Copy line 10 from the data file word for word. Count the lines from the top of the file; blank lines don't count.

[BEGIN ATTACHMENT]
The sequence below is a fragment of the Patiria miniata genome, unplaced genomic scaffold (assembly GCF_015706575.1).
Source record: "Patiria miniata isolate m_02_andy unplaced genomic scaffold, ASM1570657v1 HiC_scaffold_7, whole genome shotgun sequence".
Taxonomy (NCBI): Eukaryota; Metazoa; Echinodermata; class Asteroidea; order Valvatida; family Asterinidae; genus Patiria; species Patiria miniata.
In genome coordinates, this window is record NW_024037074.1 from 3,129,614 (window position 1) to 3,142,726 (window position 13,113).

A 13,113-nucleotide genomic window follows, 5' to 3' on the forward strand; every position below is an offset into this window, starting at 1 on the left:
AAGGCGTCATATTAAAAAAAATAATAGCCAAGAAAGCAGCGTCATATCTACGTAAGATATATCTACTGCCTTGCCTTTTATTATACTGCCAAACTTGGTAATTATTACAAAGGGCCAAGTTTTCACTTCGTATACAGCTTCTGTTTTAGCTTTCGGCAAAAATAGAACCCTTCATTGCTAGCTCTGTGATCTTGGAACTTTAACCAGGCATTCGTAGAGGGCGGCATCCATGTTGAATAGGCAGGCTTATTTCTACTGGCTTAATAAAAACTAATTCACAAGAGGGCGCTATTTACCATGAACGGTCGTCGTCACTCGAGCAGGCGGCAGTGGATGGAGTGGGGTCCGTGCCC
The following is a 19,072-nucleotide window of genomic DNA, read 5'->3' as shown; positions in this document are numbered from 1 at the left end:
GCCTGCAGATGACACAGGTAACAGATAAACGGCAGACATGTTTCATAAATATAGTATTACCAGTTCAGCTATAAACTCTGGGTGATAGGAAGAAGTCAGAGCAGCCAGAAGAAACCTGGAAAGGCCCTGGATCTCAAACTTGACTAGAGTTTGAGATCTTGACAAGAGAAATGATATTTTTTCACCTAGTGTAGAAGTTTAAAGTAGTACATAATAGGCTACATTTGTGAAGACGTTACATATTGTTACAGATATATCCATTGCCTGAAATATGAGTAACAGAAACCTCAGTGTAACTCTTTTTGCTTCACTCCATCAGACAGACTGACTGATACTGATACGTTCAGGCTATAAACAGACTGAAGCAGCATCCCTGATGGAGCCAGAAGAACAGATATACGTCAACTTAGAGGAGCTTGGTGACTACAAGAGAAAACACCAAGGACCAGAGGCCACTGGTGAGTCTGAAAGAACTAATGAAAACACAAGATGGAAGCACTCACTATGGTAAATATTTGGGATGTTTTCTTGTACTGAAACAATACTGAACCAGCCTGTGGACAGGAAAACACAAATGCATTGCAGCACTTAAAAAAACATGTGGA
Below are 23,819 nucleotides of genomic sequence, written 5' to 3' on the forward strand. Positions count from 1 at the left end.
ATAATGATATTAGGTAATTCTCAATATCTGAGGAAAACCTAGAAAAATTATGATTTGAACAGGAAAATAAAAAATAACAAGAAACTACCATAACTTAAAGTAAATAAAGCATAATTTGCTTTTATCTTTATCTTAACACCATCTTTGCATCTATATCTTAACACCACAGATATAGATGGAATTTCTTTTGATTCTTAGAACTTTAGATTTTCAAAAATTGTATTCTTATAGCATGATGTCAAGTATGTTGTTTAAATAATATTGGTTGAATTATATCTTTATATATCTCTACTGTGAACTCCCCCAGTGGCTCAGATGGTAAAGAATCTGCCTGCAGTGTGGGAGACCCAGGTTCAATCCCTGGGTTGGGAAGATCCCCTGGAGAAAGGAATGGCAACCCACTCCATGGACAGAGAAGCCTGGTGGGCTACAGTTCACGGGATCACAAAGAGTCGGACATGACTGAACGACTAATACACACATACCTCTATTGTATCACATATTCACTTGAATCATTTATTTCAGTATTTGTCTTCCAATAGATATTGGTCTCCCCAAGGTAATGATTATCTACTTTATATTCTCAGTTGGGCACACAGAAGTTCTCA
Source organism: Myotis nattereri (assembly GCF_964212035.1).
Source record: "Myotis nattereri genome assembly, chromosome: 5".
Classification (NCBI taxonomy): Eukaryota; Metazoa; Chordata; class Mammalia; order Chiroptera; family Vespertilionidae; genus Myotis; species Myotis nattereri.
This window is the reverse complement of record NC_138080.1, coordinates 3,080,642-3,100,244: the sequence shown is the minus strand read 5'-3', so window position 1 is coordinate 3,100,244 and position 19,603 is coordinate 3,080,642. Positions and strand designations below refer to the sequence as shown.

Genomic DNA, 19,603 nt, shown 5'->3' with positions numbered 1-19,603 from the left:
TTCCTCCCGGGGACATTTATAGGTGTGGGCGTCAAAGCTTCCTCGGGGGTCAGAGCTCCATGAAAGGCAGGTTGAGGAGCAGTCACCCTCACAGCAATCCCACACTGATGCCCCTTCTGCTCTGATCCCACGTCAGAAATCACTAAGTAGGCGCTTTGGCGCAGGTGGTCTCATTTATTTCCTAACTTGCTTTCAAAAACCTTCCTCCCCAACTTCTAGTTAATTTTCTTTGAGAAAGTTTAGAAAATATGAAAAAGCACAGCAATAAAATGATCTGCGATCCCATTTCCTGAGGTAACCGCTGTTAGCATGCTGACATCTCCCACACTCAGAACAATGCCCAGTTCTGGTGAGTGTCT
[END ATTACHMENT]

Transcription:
ATAATGATATTAGGTAATTCTCAATATCTGAGGAAAACCTAGAAAAATTATGATTTGAACAGGAAAATAAAAAATAACAAGAAACTACCATAACTTAAAGTAAATAAAGCATAATTTGCTTTTATCTTTATCTTAACACCATCTTTGCATCTATATCTTAACACCACAGATATAGATGGAATTTCTTTTGATTCTTAGAACTTTAGATTTTCAAAAATTGTATTCTTATAGCATGATGTCAAGTATGTTGTTTAAATAATATTGGTTGAATTATATCTTTATATATCTCTACTGTGAACTCCCCCAGTGGCTCAGATGGTAAAGAATCTGCCTGCAGTGTGGGAGACCCAGGTTCAATCCCTGGGTTGGGAAGATCCCCTGGAGAAAGGAATGGCAACCCACTCCATGGACAGAGAAGCCTGGTGGGCTACAGTTCACGGGATCACAAAGAGTCGGACATGACTGAACGACTAATACACACATACCTCTATTGTATCACATATTCACTTGAATCATTTATTTCAGTATTTGTCTTCCAATAGATATTGGTCTCCCCAAGGTAATGATTATCTACTTTATATTCTCAGTTGGGCACACAGAAGTTCTCA